By Henry Austin

6th September, Marlborough Pub & Theatre 4 Princes Street, Brighton, East Sussex, BN2 1RD

Strapped with a suicide vest, Jesus Christ’s method of martyrdom in the challenging production ‘I Am Mark’ is right up to date with those currently employed by religious extremists in parts the Middle East.

The flat screen TV’s interspersed across the stage show intermittent messages delivered across them from the wild-eyed, increasingly frustrated, figure also echo the YouTube posts by Islamic State fighters in Iraq and Syria. When he is not there, the explosive device sits menacingly on a chair.

This forms part of a modern take on Mark’s Gospel, the earliest of the four gospels included in the Bible, which nonetheless sticks closely to the original story.

This is not a “Christian” production however, not some church group spreading the good word. This is a compelling production performed by four strong actors, who take on a variety of roles throughout the show.

Clad in combat gear, they enter a stage that is covered in camouflage and army netting and they proceed to tell the story of a figure they refer to as “the crowd gatherer.”

Senior cast member and production devisor, Phil Summers, as “Mark” tells the bulk of this story, ably capturing the essence of a simple man, who became a follower.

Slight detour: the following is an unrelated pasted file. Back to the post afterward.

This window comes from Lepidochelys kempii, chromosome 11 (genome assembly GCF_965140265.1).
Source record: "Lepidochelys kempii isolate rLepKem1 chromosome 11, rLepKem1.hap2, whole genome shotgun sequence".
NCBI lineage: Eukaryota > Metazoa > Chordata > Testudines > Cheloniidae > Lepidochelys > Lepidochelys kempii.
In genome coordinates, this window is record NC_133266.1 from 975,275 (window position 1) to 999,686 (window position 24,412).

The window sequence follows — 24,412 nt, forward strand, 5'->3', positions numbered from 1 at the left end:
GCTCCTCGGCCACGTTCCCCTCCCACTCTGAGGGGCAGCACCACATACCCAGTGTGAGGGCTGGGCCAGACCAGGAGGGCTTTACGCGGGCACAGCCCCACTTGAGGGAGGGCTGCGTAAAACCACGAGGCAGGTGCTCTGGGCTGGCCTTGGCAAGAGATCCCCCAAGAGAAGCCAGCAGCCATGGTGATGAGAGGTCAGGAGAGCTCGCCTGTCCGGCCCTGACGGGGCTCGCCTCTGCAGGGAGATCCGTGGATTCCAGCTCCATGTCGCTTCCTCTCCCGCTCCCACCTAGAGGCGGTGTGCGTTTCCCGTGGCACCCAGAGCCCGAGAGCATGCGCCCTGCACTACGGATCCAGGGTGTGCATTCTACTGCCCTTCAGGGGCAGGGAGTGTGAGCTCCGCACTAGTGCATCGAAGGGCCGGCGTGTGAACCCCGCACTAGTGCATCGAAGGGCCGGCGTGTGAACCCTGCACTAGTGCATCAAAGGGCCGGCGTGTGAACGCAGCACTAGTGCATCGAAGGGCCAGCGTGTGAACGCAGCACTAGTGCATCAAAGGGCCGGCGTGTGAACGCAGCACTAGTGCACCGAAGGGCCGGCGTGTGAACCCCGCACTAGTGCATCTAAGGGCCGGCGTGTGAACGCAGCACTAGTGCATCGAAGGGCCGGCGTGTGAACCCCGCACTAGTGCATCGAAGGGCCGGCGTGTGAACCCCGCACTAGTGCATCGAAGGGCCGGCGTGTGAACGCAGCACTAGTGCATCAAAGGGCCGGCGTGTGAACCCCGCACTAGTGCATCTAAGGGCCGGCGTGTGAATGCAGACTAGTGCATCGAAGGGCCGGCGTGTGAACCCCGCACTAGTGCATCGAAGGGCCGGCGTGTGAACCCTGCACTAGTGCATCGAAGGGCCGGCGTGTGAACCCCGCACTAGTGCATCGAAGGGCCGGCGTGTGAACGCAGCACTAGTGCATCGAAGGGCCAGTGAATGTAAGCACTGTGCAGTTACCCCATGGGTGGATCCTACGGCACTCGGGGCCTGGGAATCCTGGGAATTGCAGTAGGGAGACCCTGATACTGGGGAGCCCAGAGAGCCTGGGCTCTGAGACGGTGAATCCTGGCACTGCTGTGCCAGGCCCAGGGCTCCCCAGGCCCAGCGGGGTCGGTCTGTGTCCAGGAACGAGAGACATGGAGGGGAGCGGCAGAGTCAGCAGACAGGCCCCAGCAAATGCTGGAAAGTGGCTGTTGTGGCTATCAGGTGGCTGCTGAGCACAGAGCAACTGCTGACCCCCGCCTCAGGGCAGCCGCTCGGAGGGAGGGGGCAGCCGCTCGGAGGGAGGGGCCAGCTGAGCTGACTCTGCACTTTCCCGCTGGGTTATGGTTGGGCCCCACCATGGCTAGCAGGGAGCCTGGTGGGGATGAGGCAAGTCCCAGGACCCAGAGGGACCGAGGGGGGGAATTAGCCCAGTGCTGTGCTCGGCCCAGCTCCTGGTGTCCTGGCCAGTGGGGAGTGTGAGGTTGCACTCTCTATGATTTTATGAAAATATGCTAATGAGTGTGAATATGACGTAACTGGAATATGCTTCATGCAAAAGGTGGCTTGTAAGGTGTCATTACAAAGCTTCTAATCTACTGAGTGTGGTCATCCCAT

The language is plain speaking, swearing included, making it easily accessible for those unfamiliar with the biblical tales and familiar for those who do, despite the odd comedic twist – loaves and fishes become tuna sandwiches.

But this production is much more than a bible story. Interspersed with the telling of the gospel is a range of characters from Abigail Parmenter and Timothy Bond’s hilarious Pete and Dud style demons, to Annabel Annan-Jonathan’s moving African Aids victim.

Tiananmen Square and the current crisis in northern Iraq are all referenced. Parmenter’s royal wedding involving Cheryl Cole is also satire at it’s finest.

Referencing these events against the political corruption and Roman oppression in biblical times allows for interesting parallels to be drawn with the modern World, particularly given where the action takes place.

The eerie figure played by the show’s director Peter Moreton, apparently Jesus although his name is never mentioned, appears on the screen at regular points. Change the religion and he could easily be on the News at Ten.

While spoken highly of by “Mark,” this is not a kindly figure. This is the slightly unhinged leader of a people’s movement and like the gospel itself, someone who’s fate is inevitable. The excellent use of multimedia to convey this message merely adds to the tension.

Much of this storytelling is either backed or moved forward by the use of original music by the show’s director, Peter Moreton.

Hidden behind the camouflage netting is piano, ably played by Timothy Bond and often supported by guitars and a simple drum beat. The harmonies produced by the cast are also excellent.

While it’s safe to say I can’t really give away the ending, the pace of this production is unrelenting. Two-and-a-half hours fly by, leaving you both challenged and entertained at the finale – something that is not easily achieved.

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